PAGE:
4. “Daughter of Smoke and Bone” by Laini Taylor: I just finished this book on Saturday, within minutes of my sister Diana, who lives several states away. We couldn’t stop gushing about it, because it’s one of those novels you finish and immediately want to start reading again. I’m not a big fantasy lover, but there is something so poetic, personal, lyrical about Taylor’s writing that I was instantly taken with, and the orphaned protagonist, Karou (and isn’t that a lovely name?) is so layered and beautiful. And while I promised myself to stay away from “angel” books, Akiva was just the antidote I needed to the sleazy lust-driven angels in other supernatural YA books.
5. “Harry Potter and the Deathly Hallows” by J.K. Rowling: What — isn’t everyone going to feature this epic on their list? I think it would be impossible to read the final “Harry Potter” installment and not have a “strong emotional” response. Even those who hate the Epilogue (in fan-fiction terms, that’s EWE for Epilogue, What Epilogue?) will agree Rowling capped her series with the most emotional tome of the lot. It’s not just the deaths that get to me, although they were so difficult to get past; it’s everything from Hermione obliviating her parents to Ron screaming “HERMIONE!!!” in Malfoy Manor. I don’t think anyone could read “Deathly Hallows” and not be moved.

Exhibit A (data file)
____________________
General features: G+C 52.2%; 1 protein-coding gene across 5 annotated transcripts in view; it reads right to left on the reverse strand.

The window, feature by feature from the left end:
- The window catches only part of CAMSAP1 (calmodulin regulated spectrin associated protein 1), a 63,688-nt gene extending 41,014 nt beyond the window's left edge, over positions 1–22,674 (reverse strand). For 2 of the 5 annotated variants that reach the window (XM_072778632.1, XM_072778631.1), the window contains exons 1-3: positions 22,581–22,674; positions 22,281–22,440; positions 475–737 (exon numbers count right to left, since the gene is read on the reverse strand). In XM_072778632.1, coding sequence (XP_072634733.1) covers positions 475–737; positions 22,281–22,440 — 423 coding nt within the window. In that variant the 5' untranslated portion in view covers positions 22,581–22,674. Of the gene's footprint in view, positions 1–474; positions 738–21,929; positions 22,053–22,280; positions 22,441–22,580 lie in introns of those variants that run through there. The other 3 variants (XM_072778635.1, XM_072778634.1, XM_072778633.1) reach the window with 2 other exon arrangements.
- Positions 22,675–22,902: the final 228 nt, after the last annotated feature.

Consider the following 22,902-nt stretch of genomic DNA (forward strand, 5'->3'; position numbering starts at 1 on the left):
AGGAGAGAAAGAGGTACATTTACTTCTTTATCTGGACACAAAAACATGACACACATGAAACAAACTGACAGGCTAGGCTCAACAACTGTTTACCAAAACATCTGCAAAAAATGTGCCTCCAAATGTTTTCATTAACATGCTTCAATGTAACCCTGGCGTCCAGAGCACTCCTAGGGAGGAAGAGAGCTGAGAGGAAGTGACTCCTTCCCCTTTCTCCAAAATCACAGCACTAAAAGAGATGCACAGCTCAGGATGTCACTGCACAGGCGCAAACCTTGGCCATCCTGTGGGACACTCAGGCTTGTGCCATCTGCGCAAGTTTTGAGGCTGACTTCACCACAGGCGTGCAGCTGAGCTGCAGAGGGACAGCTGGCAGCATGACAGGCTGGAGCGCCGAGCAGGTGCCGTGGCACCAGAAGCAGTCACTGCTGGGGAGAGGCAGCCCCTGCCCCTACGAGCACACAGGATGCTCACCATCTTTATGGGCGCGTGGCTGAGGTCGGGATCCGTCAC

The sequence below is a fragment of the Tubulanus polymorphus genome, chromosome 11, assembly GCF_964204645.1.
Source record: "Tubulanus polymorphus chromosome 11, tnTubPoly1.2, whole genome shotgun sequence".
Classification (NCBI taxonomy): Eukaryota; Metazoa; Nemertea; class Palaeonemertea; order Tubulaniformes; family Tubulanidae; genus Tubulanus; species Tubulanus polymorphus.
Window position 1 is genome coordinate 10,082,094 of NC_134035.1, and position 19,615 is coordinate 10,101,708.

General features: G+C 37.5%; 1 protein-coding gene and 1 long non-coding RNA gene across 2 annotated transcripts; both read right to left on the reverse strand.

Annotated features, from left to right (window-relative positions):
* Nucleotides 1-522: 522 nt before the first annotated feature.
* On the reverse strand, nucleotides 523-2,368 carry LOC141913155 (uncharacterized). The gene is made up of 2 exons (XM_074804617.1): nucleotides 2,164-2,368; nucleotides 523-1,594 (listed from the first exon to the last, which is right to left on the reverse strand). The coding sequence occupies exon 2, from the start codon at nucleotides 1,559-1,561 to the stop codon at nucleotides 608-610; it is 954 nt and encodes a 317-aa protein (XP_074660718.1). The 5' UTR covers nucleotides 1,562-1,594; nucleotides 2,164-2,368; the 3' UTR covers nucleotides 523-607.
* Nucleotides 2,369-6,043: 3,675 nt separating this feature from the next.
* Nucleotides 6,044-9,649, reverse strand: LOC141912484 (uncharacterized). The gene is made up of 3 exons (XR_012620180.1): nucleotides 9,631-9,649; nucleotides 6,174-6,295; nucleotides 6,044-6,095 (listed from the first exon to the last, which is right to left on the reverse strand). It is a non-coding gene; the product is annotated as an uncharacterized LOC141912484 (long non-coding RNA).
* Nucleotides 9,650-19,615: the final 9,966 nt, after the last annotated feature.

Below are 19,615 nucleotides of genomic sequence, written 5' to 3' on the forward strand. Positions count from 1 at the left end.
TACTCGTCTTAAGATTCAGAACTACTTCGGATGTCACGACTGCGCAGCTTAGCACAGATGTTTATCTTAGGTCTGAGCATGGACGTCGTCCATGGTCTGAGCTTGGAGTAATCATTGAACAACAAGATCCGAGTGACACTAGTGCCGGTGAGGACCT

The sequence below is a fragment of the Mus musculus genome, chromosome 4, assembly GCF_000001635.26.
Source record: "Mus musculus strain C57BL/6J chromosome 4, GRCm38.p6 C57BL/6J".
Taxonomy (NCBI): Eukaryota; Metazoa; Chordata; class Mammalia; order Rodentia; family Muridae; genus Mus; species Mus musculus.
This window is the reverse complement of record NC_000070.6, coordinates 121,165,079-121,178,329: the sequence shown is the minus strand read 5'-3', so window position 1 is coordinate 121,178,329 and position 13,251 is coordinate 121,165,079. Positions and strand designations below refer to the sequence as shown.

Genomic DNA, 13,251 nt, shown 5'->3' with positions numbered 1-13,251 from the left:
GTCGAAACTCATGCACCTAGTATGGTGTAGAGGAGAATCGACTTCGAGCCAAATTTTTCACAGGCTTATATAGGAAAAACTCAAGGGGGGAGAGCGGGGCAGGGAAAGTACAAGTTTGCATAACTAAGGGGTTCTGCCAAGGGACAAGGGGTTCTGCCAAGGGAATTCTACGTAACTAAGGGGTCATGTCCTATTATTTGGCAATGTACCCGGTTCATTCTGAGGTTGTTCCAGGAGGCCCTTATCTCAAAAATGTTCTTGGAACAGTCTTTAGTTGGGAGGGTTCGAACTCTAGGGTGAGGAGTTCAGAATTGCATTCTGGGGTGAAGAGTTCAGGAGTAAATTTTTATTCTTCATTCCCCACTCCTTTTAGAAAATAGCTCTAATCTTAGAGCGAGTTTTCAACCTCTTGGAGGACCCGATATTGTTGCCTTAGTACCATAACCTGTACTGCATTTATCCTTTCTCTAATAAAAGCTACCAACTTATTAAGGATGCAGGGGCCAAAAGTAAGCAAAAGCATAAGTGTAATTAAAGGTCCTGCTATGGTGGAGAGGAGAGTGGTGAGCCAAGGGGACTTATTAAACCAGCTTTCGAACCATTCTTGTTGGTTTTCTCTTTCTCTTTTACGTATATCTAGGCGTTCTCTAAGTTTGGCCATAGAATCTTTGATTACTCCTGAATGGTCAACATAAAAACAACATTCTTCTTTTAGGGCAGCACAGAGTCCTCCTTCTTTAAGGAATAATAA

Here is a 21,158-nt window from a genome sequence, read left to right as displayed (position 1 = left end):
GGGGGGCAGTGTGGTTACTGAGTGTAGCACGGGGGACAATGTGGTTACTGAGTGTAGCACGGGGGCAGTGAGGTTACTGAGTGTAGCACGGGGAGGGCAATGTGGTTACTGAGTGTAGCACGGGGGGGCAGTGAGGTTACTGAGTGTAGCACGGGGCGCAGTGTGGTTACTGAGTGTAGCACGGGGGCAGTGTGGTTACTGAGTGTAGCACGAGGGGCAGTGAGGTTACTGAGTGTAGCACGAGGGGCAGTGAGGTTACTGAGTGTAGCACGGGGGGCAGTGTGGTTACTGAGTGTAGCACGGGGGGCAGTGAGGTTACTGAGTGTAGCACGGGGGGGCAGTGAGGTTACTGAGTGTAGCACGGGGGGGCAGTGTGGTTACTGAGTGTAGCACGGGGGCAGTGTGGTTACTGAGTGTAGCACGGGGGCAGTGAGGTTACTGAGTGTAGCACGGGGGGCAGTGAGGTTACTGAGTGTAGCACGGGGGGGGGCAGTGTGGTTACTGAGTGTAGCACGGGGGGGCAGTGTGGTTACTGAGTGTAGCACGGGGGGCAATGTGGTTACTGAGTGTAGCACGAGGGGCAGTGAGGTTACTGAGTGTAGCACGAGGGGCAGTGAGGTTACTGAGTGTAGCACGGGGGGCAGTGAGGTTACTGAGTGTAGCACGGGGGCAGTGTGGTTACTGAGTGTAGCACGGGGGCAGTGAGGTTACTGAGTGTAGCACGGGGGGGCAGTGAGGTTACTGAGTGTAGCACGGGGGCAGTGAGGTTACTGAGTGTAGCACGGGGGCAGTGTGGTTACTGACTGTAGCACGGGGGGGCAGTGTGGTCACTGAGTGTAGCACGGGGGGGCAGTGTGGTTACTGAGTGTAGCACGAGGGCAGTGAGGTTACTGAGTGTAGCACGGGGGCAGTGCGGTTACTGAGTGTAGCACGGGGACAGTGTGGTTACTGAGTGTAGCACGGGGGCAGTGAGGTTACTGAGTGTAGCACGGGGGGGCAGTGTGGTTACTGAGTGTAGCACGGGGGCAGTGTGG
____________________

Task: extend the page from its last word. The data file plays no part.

6. “How to Save a Life” by Sara Zarr: I recently read this book on NetGalley, and it was phenomenal. It was so refreshing to read an intimate coming-of-age book when the trend nowadays is three-to-seven-book paranormal/dystopian/fantasy franchises. I know some readers don’t care for multiple point-of-view stories, but Zarr handles it perfectly, switching between two teenage girls who are worlds apart — one a pregnant survivor of abuse who preys on the sympathy of others with her loveliness, the other a caustic fatherless punk-chick who can’t come to terms with her grief. They’re both so real and flawed — unlikeable at times, even — but you can’t help but love and respect them.